Foreclosure Laws in Hawaii
Buying a piece of tropical beauty in Hawaii usually involves taking out a mortgage. When the mortgage payments aren't made on time, the mortgage might default. A lender can opt to file a foreclosure on a property if the borrower doesn't remedy a defaulted mortgage in accordance with the mortgage contract.
Judicial vs Non-Judicial Foreclosures
Lenders in Hawaii can opt to use the judicial foreclosure or non-judicial foreclosure process in Hawaii. Historically, most foreclosures were non-judicial. More recently, lenders have begun shifting to judicial foreclosures as a way to bypass having to follow the terms of the state's Mortgage Foreclosure Dispute Resolution.
Judicial foreclosures in Hawaii involve the lender filing a lawsuit to initiate the foreclosure. Once served with the summons and complaint, the homeowner has 20 days to respond. The process continues to move through the court system. Most judicial foreclosures take around 60 days to complete.
Non-judicial foreclosures are only possible if there is a power of sale clause in the mortgage. The process is similar to the judicial foreclosure, but it doesn't involve the court.
Notice of Sale
A notice of sale must be placed in the newspaper for three weeks at a rate of once per week. The final notice has to be no less than 14 days prior to the sale. As an alternative method, the lender can publish a notice on a state website not less than 28 days prior to the sale. When the online method is used, at least one notice has to be placed in the newspaper at least 14 days before the sale.
In the case of a non-judicial foreclosure, a notice has to be posted at the home at least 21 days prior to the sale. This is in addition to the other notice of sale requirements.
Mortgage Foreclosure Dispute Resolution
The MFDR is a program that only applies to non-judicial foreclosures. This program allows homeowners to go through mediation to try to find an alternative to foreclosure. In order for a homeowner to participate in the program, the property has to be a residential, owner-occupied property. When the non-judicial foreclosure process is started, the Department of Commerce and Consumer Affairs - Office of Administrative Hearings will send the homeowner the notice regarding dispute resolution. The homeowner has 30 days to respond by submitting the participation form with a nonrefundable fee. If no action is taken within 30 days, the homeowner loses the right to go through mediation.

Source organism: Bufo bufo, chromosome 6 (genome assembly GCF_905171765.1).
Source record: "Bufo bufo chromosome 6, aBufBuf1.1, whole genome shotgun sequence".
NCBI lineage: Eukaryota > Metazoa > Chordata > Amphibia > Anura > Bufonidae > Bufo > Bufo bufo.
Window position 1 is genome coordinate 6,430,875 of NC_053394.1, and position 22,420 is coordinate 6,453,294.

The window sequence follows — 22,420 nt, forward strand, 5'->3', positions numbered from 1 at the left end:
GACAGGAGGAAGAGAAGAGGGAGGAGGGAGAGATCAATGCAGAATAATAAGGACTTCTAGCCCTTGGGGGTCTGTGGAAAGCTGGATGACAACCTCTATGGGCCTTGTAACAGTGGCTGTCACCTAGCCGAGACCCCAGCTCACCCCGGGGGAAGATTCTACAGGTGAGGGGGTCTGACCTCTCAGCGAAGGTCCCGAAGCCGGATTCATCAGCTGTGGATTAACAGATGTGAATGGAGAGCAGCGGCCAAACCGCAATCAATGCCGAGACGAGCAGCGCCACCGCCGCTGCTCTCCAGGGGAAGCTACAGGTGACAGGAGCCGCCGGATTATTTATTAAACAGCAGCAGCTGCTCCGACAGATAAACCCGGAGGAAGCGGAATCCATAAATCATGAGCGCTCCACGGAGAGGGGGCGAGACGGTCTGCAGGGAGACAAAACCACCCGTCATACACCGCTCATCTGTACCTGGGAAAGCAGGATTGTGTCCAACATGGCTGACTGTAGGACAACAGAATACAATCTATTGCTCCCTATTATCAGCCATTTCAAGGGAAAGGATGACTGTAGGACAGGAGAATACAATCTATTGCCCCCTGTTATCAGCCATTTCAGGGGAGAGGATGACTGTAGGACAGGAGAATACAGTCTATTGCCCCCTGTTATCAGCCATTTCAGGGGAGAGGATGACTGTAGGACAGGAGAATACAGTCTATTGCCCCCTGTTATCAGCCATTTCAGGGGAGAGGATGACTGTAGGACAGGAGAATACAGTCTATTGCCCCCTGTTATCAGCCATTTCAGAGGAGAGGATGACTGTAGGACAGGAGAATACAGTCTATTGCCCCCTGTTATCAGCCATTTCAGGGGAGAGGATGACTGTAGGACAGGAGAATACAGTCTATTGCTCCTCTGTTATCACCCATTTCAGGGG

Remedy, Redemption, Deficiency
Borrowers have until three days prior to a sale to remedy the default. They must pay the lien debt, reasonable attorney fees, and costs unless they come to another agreement with the lender. There are no rights for redemption in Hawaii once the foreclosure is completed. In the case of a judicial foreclosure, the lender can file a lawsuit against the borrower for a deficiency unless a ruling was made by the court regarding deficiency when the foreclosure was finalized.
The rights of homeowners to fight foreclosure in Hawaii depends on the type of foreclosure process being used. Anyone who gets a foreclosure notice should work quickly to understand their options. Seeking help from foreclosure lawyers might help borrowers to learn about all options so they can make informed choices.
The information on this page is meant to provide a general overview of the law. The laws in your state and/or city may deviate significantly from those described here. If you have specific questions related to your situation you should speak with a local attorney.
Additional Foreclosure and Alternatives Articles
- A Homeowner's Rights During Foreclosure
- How To Avoid Foreclosure
- The Mortgage Forgiveness Debt Relief Act of 2007
- Can I Use a Loan Modification Program in Order to Save my Home from Foreclosure?
- Renters Now Protected in Foreclosures
- Foreclosure & Strategic Default (Walking Away)
- What are Credit Counseling Agencies?
- Foreclosure Protection for Victims of Hurricane Sandy
- Different Types of Foreclosure
- How Can a Creditor Repossess Property?
- The Foreclosure Timeline
- Defenses to Repossession
- Understanding the Foreclosure Process
- A Plain Language Explanation of Your Options for Avoiding Foreclosure
- Alternatives to Foreclosure
- What to do About Your Mortgage When You're Facing Money Problems
- Bankruptcy or Foreclosure?
- Ten Tips for Avoiding Foreclosure
- Foreclosure: An Overview
- How do creditors get paid when foreclosing on a house to satisfy unpaid debts?
- What is acceleration?
- I've fallen on bad times and am having trouble paying my mortgage. What should I do?
- Who is eligible for a short sale under the Making Home Affordable Foreclosure Alternatives Program?
- What can a creditor do if a debtor won't pay?
- What is the Hope for Homeowner's Act?
- What is the Truth In Lending Act?
- What Is a money judgment?
- I'm in foreclosure... can refinancing under FHASecure still help me?
- What is the FHASecure refinancing program?
- Are homeowners with interest only mortgages eligible for an FHASecure refinance?
- What are the requirements for an FHA Streamlined Mortgage Refinance?
- What kinds of streamline refinances do lenders offer?
- What is Judicial Foreclosure?
- What is a Power of Sale Foreclosure?
- What is Strict Foreclosure?
State Foreclosure and Alternatives Articles
- District of Columbia
- New Hampshire
- New Jersey
- New Mexico
- New York
- North Carolina